Recently, Congress bore witness to a debate relating to the importance of transparency and how regulations for social media giants would change for the better.
Think along the lines of new rules that would enforce plenty of leading social media platforms like TikTok, Meta, and YouTube to become more public. And that means sharing their data with researchers.
It was quite obvious in the gathering that this was a golden opportunity for the members arising from the Senate Judiciary to come on board and consider passing laws that make tech giants surrender themselves to capable researchers. In case you’re wondering why, well, it’s for the betterment of society.
Senator Chris Coon who hails from Delaware was leading the recent meeting that was held on Wednesday. For a good 100 minutes, leading members explained how important it was for leading platforms to unveil their information while understanding how this would be done in a constitutional manner.
First, Brandon Silverman was called to discuss why this is so important. Silverman is the man behind the renowned Crowd Tangle. This is a famous tool that’s designed to give interested parties an overview of which posts and links are the most popular on Facebook. In other words, it’s a transparency tool.
Many researchers who are involved in studies about social networks added how they would greatly benefit from these types of things as they’d get an in-depth insight into how content is actually spread across social media.
Silverman mentioned how Facebook was not a huge fan of the transparency measures, as the firm felt it was designed more to embarrass the company. And that’s what made other apps more reluctant to try it out. But Silverman revealed that this is where the major problem lies. Major platforms are being allowed to get away with their wrongdoings and this needs to stop.
This was the time when many highlighted how TikTok, Snapchat, and even Telegram were huge platforms that provided little to no transparency despite being major names in the US market. These big names are being allowed to bypass all scrutiny that comes with transparent systems.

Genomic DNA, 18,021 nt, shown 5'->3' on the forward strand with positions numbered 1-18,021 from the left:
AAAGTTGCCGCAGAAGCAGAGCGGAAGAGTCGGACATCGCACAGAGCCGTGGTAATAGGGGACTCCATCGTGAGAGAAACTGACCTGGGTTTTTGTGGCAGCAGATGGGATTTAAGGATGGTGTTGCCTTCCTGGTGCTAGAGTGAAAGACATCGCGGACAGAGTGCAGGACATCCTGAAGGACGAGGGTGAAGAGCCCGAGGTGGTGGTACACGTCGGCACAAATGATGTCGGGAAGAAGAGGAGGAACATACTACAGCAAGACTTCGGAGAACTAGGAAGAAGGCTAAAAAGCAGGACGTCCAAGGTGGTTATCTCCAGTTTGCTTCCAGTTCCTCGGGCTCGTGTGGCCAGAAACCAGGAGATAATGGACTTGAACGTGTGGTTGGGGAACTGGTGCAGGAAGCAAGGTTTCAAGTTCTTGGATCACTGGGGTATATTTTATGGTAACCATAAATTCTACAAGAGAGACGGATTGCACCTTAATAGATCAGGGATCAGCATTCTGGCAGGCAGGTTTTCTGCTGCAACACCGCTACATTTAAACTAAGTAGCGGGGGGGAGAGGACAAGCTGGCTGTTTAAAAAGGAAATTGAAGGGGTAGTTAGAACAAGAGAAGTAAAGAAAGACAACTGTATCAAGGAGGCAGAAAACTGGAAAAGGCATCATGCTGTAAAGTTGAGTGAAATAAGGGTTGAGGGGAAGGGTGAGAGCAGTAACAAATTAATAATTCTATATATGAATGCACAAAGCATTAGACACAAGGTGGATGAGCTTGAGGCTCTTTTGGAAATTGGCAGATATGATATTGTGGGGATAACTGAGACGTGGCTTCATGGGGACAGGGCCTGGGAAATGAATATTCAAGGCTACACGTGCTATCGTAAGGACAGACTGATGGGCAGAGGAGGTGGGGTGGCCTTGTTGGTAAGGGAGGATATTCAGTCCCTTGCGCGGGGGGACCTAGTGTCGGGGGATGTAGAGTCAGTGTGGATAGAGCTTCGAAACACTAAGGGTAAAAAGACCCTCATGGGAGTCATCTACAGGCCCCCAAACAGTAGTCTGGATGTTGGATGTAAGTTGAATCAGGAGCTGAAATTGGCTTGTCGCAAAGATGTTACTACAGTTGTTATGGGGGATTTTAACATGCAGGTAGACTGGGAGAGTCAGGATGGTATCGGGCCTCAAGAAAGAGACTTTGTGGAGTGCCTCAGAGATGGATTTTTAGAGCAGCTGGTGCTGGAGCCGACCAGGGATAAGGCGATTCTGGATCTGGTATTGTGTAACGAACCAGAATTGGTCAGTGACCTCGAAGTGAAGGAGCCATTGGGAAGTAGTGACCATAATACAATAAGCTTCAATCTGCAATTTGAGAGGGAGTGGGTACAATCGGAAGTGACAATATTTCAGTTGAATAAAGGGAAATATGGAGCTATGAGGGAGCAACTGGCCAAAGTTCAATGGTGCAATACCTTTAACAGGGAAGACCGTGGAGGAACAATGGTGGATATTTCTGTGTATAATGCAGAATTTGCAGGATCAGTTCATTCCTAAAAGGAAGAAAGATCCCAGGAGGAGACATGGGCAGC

It was noted during the meeting that the only time we get information about these social platforms is if there’s any document leaked and that’s not good enough as Silverman reiterated, “No one has the time to wait for whistleblowers to sound the alarm.”
Now the major question arises, what would the new legislation end up doing? Well, the Policy Center in Standford beautifully summarized it for us all.
Firstly, any proposals for researchers that require authentic data from these platforms must be submitted at the earliest. Secondly, these apps must reveal specific facts like data pertaining to ads and how they’re targeting the market on a routine basis. Thirdly, the Commission would hold the right to allow for various research tools that analyze a firm’s systems. Common examples would be those similar to Facebook’s CrowdTangle. Last but not least, social networks would be banned from disabling research initiatives.
Until now, we’ve seen the Senate focus too much on freedom of speech so legislation like this was inevitable and would be considered more impactful too. After all, there’s nothing better than seeing platforms perform their best because they know they’re being closely watched.
But that means giving these social media giants clear drafts that assure them of maintaining their own privacy and how the new rules would not conflict with the Fourth Amendment. Remember, once everything is constitutional, only then can we expect these tech giants to move ahead willingly.
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